You must be able to feel, to submit to your emotions and the emotions of others. If you are proud of being stoic, you will not be able to write. Writing requires getting into the minds and hearts of your characters and feeling everything they feel. If you can do that, you will be able to write.
I was privileged enough to be able to visit with Paul Young the author of The Shack a few months ago and asked him how he was able to write The Shack on the bus commuting to and from work. Didn’t he spend a lot of time crying? He told me he did spend a lot of time crying and he spent a lot of time with his face turned toward the window of the bus.
We writers are often chided about being too emotional. That is what makes us an author. So…feel. Laugh, cry, morn, be defeated or win in jubilee but feel. Think about how that character must feel as she sits beside her dying husband’s bed. Consider the mother who has just given birth to twins! How would it feel to give birth to a still born? How does it feel to watch your child graduate with his doctorate? How does it feel to watch your child graduate with his doctorate knowing you will not live to see him ever practice medicine? How does it feel to be without a voice? To be very small and loved? To be very small and abused?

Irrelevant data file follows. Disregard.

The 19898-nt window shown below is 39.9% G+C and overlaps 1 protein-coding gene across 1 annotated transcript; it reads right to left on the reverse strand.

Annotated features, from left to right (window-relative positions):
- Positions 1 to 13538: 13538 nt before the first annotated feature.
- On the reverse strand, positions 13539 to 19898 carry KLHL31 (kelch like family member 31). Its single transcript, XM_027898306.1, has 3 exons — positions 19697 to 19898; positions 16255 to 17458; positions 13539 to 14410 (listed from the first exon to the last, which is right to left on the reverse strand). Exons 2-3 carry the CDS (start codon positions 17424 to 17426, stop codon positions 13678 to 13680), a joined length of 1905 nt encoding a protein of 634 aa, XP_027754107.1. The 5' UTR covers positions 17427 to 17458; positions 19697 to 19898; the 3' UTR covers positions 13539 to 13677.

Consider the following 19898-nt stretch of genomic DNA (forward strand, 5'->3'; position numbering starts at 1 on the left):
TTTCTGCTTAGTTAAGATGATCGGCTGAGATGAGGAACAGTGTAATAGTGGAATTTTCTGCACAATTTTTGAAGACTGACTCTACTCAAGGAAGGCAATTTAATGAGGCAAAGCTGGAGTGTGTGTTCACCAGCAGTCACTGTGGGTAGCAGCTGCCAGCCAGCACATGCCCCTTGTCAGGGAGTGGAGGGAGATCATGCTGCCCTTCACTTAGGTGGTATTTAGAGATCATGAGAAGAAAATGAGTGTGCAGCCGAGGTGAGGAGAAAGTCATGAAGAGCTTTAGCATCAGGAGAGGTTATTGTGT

I hated the fact that I cry easily. I have been accused of faking and I have been laughed at for crying at movies or when I read a really good book. I cry when someone at my church is hurting. I cry when I am happy. I cry nearly every time I talk. I was sharing this with Paul Young and he shared the following and then later sent me a text so I would have it to reconsider often: “Tears don’t make us blind, they wash away the dust of death that keeps us from seeing.” WPY
That quote changed my life. I am now very thankful God has given me the gift of tears even though I spent my life hating them. I am sorry Father God. I didn’t realize that you were giving me the power to feel; thus the power to write.